A Let's Encrypt client for Go
Go
Latest commit 5ace6db Jul 19, 2016 @ericchiang committed on GitHub Merge pull request #28 from ayunyan/master
Allow passing http.RoundTripper to Client

README.md

A Let's Encrypt client for Go

GoDoc

NOTE: If you're thinking about using this package, I would recommend looking at Russ Cox's letsencrypt package first.

About

This is a client package for Let's Encrypt.

Rather than being a "one click TLS" service like Let's Encrypt's command line tool, this package exposes the functionality defined by the ACME spec. It is up to the user to determine which challenges they support and how they wish to complete them.

Since the ACME spec is still a draft and Let's Encrypt has yet to enter public beta, this package should be regarded as experimental (though it should still work!).

Read more about the package in this blog post.

Example usage

package main

import (
    "crypto/rand"
    "crypto/rsa"
    "crypto/x509"
    "crypto/x509/pkix"
    "log"

    "github.com/ericchiang/letsencrypt"
)

var supportedChallengs = []string{
    letsencrypt.ChallengeHTTP,
    letsencrypt.ChallengeTLSSNI,
}

func main() {
    cli, err := letsencrypt.NewClient("http://localhost:4000/directory")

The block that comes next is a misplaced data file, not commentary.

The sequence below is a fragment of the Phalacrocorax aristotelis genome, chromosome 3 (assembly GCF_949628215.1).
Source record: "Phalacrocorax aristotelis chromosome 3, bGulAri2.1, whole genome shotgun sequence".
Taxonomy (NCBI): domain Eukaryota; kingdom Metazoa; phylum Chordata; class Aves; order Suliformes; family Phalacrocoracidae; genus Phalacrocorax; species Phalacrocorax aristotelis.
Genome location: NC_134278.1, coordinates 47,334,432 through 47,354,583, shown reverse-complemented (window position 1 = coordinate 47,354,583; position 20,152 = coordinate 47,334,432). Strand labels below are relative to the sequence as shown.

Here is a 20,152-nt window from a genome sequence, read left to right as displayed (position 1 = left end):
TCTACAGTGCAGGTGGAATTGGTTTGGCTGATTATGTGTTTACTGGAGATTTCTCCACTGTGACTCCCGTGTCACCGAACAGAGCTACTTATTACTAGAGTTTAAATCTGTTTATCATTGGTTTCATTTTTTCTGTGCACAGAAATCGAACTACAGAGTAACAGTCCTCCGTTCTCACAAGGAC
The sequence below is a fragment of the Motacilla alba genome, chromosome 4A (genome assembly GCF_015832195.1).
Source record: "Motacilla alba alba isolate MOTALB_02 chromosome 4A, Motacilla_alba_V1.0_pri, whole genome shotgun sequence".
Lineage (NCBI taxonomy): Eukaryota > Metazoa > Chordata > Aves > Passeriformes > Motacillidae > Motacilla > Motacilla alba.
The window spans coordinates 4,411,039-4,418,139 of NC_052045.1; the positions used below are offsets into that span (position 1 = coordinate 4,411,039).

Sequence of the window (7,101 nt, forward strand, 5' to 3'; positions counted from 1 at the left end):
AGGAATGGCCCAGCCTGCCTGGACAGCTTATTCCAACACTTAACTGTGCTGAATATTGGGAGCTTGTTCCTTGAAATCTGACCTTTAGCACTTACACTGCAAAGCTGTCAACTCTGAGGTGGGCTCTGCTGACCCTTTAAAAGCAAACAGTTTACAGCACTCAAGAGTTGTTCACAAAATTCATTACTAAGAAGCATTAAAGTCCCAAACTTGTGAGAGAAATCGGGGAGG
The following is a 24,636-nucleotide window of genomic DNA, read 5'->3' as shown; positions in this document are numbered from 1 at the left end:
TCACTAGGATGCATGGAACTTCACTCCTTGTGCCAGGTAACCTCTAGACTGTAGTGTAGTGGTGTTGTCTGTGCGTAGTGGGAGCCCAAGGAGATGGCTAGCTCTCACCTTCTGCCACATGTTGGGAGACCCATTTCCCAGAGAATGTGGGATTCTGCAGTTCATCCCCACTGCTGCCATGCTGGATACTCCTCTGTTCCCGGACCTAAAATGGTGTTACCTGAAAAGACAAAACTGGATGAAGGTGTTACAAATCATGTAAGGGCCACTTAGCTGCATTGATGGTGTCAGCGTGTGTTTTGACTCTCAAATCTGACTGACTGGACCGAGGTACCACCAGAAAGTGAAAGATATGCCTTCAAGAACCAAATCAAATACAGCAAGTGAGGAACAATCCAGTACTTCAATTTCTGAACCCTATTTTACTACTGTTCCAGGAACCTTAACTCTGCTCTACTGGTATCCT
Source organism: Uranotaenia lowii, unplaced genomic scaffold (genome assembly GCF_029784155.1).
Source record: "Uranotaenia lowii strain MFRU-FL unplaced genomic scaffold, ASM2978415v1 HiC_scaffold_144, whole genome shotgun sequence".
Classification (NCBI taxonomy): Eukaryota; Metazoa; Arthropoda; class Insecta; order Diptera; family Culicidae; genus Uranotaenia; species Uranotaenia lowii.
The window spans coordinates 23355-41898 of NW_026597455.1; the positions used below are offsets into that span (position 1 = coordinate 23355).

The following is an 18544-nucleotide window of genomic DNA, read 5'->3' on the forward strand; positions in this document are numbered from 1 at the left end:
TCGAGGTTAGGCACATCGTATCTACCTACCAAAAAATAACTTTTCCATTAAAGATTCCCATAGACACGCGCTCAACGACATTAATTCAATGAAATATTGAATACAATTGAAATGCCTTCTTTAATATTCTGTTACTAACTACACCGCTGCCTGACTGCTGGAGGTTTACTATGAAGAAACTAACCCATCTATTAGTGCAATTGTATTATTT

if err != nil {
        log.Fatal("failed to create client:", err)
    }

    // Create a private key for your account and register
    accountKey, err := rsa.GenerateKey(rand.Reader, 4096)
    if err != nil {
        log.Fatal(err)
    }
    if _, err := cli.NewRegistration(accountKey); err != nil {
        log.Fatal("new registration failed:", err)
    }

    // ask for a set of challenges for a given domain
    auth, _, err := cli.NewAuthorization(accountKey, "dns", "example.org")
    if err != nil {
        log.Fatal(err)
    }
    chals := auth.Combinations(supportedChallenges...)
    if len(chals) == 0 {
        log.Fatal("no supported challenge combinations")
    }

    /*
        review challenge combinations and complete them
    */

    // create a certificate request for your domain
    csr, certKey, err := newCSR()
    if err != nil {
        log.Fatal(err)
    }

    // Request a certificate for your domain
    cert, err := cli.NewCertificate(accountKey, csr)
    if err != nil {
        log.Fatal(err)
    }
    // We've got a certificate. Let's Encrypt!
}

func newCSR() (*x509.CertificateRequest, *rsa.PrivateKey, error) {
    certKey, err := rsa.GenerateKey(rand.Random, 4096)
    if err != nil {
        return nil, nil, err
    }
    template := &x509.CertificateRequest{
        SignatureAlgorithm: x509.SHA256WithRSA,
        PublicKeyAlgorithm: x509.RSA,
        PublicKey:          &certKey.PublicKey,
        Subject:            pkix.Name{CommonName: "example.org"},
        DNSNames:           []string{"example.org"},
    }
    csrDER, err := x509.CreateCertificateRequest(rand.Reader, template, certKey)
    if err != nil {
        return nil, nil, err
    }
    csr, err := x509.ParseCertificateRequest(csrDER)
    if err != nil {
        return nil, nil, err
    }
    return csr, certKey, nil